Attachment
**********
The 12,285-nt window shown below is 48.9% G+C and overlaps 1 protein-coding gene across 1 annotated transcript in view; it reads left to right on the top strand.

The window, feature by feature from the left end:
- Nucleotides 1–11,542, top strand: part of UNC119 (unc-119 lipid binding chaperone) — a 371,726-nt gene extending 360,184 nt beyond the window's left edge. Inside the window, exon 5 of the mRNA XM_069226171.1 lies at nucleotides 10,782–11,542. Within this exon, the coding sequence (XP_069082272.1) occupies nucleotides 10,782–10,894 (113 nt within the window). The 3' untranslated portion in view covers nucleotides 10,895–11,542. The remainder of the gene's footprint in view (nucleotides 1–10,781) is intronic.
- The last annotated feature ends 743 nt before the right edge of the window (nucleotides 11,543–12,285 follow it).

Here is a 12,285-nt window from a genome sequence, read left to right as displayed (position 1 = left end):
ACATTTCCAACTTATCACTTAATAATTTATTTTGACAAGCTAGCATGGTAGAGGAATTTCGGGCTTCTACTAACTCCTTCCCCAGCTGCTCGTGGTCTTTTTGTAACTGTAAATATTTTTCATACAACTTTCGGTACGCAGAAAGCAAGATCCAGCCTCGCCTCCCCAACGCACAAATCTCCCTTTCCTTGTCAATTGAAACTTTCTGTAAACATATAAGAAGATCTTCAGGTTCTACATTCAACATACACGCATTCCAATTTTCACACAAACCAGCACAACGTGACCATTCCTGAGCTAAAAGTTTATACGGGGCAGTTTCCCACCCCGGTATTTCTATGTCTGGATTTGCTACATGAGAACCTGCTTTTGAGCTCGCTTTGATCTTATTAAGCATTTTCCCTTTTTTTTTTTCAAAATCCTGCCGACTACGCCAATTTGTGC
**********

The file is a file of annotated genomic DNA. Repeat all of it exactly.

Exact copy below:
The 12,285-nt window shown below is 48.9% G+C and overlaps 1 protein-coding gene across 1 annotated transcript in view; it reads left to right on the top strand.

The window, feature by feature from the left end:
- Nucleotides 1–11,542, top strand: part of UNC119 (unc-119 lipid binding chaperone) — a 371,726-nt gene extending 360,184 nt beyond the window's left edge. Inside the window, exon 5 of the mRNA XM_069226171.1 lies at nucleotides 10,782–11,542. Within this exon, the coding sequence (XP_069082272.1) occupies nucleotides 10,782–10,894 (113 nt within the window). The 3' untranslated portion in view covers nucleotides 10,895–11,542. The remainder of the gene's footprint in view (nucleotides 1–10,781) is intronic.
- The last annotated feature ends 743 nt before the right edge of the window (nucleotides 11,543–12,285 follow it).

Here is a 12,285-nt window from a genome sequence, read left to right as displayed (position 1 = left end):
ACATTTCCAACTTATCACTTAATAATTTATTTTGACAAGCTAGCATGGTAGAGGAATTTCGGGCTTCTACTAACTCCTTCCCCAGCTGCTCGTGGTCTTTTTGTAACTGTAAATATTTTTCATACAACTTTCGGTACGCAGAAAGCAAGATCCAGCCTCGCCTCCCCAACGCACAAATCTCCCTTTCCTTGTCAATTGAAACTTTCTGTAAACATATAAGAAGATCTTCAGGTTCTACATTCAACATACACGCATTCCAATTTTCACACAAACCAGCACAACGTGACCATTCCTGAGCTAAAAGTTTATACGGGGCAGTTTCCCACCCCGGTATTTCTATGTCTGGATTTGCTACATGAGAACCTGCTTTTGAGCTCGCTTTGATCTTATTAAGCATTTTCCCTTTTTTTTTTTCAAAATCCTGCCGACTACGCCAATTTGTGC